The Job Design of a Restaurant Owner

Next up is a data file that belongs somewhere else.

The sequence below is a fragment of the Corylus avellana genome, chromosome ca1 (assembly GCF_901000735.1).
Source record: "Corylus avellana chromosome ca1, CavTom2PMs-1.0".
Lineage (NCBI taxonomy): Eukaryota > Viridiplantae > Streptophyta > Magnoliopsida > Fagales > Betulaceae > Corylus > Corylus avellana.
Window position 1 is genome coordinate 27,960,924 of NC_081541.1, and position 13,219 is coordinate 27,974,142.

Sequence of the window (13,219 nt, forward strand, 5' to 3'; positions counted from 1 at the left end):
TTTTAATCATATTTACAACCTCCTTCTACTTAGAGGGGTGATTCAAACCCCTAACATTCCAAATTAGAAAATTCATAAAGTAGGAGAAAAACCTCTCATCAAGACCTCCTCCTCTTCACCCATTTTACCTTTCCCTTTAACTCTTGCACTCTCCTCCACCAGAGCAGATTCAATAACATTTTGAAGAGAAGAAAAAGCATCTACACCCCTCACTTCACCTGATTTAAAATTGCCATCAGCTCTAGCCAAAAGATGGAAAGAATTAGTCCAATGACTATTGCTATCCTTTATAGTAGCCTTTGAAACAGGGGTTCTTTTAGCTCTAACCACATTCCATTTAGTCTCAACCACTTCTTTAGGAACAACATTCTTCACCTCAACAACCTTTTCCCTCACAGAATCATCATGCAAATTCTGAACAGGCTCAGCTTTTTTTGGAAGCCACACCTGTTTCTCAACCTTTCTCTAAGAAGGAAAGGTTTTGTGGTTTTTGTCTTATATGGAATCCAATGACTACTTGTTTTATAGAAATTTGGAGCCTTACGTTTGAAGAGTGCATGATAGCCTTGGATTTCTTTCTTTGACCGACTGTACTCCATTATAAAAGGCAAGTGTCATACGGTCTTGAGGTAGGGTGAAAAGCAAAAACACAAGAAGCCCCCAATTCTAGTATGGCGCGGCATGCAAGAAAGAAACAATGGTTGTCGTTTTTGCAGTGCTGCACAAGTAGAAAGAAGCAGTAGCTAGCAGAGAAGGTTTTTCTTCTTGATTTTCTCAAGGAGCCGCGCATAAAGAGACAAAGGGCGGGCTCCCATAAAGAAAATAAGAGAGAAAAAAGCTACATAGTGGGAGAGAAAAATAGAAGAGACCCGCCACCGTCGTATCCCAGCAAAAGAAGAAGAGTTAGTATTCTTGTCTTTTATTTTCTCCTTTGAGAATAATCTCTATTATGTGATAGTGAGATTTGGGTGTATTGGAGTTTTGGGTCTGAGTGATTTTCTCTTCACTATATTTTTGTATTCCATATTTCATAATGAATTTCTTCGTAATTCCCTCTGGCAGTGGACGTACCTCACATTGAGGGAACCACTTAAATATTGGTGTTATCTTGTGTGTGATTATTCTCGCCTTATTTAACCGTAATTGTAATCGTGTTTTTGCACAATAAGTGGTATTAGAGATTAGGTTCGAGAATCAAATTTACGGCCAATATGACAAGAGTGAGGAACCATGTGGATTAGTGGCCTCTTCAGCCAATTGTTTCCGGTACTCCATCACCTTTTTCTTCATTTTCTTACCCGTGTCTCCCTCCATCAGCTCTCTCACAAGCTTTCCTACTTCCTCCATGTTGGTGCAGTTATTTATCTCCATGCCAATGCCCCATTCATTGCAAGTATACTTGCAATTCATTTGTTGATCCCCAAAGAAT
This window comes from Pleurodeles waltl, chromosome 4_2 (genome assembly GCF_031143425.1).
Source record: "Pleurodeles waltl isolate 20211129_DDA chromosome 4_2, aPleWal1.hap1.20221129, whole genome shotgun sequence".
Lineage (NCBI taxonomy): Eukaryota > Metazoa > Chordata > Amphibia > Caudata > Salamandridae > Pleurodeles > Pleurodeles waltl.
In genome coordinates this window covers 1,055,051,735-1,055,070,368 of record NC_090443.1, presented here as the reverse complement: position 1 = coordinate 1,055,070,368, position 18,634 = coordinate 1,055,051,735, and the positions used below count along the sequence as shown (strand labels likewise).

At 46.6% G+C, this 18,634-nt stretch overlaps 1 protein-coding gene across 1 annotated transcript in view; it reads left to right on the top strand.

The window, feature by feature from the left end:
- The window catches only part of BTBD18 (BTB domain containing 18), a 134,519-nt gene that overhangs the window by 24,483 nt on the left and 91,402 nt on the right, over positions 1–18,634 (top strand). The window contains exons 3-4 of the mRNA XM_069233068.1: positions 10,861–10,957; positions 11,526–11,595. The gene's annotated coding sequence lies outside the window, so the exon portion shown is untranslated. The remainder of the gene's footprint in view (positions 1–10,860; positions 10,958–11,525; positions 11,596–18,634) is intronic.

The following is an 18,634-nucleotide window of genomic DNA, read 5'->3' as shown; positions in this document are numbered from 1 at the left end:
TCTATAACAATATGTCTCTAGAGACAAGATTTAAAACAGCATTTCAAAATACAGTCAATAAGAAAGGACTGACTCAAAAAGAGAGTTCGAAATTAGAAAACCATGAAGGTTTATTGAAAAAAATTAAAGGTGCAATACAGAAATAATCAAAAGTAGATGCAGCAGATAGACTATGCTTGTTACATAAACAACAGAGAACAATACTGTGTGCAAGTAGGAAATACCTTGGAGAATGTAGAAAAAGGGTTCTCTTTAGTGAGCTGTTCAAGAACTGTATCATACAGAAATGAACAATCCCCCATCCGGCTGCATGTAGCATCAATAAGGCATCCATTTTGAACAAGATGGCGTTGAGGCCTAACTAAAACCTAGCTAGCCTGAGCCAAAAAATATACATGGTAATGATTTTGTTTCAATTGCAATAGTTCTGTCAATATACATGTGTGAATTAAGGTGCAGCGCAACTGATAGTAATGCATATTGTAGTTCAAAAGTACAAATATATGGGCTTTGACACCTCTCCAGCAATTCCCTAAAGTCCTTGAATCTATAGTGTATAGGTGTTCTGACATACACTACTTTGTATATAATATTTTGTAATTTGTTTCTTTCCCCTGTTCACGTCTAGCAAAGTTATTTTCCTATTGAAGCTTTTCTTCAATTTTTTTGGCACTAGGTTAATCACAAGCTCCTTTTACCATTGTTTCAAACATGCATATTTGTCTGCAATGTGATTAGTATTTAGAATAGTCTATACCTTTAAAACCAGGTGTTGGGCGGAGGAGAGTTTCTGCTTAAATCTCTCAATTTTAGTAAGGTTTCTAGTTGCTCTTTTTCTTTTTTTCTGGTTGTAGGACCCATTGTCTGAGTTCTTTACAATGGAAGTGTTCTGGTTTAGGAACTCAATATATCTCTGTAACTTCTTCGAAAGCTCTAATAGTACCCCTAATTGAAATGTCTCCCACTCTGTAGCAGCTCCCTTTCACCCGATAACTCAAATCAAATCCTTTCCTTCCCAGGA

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Introduction ‘King puts his people as his priority, people put food as their priority’, by the 2000 year old ancient Chinese text. Food is essential, one of the most important elements for survival. Thus serving good food is more than a luxury. Food is part of life. Restaurant owners are clearly own a prestigious status in the society. The aims of this assessment is to analysis the job design of a restaurant owner and examine the advantages and drawbacks supported by academic studies relating to job design theory, job characteristic model and other occupational psychology theories. Why Restaurant Owner is a perfect job for Michelle? Everyone has a dream to live for and a goal to achieve. Michelle has a dream too, a dream to become a successful restaurant owner. A dream would make one’s life more meaningful. Throughout the history, it is evident that dream is the one of the essential keys to succeed. For instance, the famous ‘I have a dream’ speech by Martin Luther King Junior has proof that one person’s dream could change the world, where ‘black kids and white kids can hold hands’. Not only business enterprises need a dream or goal to help them to succeed, political or even personal dream is a stepping stone to strive. Michelle has a ‘Type A’ personality. ‘Type A’ personality is defined as competitive, ambitious and always wanting to help the others (McLeod, 2011). However, having a dream alone is not sufficient, action must be taken. Thus, dreamers need to start up their business in any industry to fulfil their dream. As a restaurant owner, she will have an opportunity to follow her dream and passion. On the other hand, unlike office workers, a restaurant owner gets to choose the right people she wants to work with. This suits ... ... middle of paper ... ... experiential approach (8th ed. ed.). Upper Saddle River, N.J.: Pearson Prentice Hall. pp. 35–36.ISBN 0131441515. Sachau, D. A. (2007). Resurrecting the motivation-hygiene theory: Herzberg and the positive psychology movement. Human Resource Development Review,6(4), 377-393. Syptak, J. M., Marsland, D. W., & Ulmer, D. (1999). Job satisfaction: Putting theory into practice. Family Practice Management, 6, 26-31. Valentine, Scott. (2001). Four suggestions for a positive interactive workplace. The CEO Refresher. Wall, T. D.; S. Parker (2001). Neil J. Smelser and Paul B. Baltes, ed. International encyclopedia of the social & behavioral sciences(Encyclopedia) (in English) (2nd. ed.). Amsterdam, Netherlands: Elsevier. pp. 7980–7983.ISBN 978-0-08-054805-0. White, Terry. (2002). The human element. One more time: Tell me about motivation. TheFabricator.com. (January 10)

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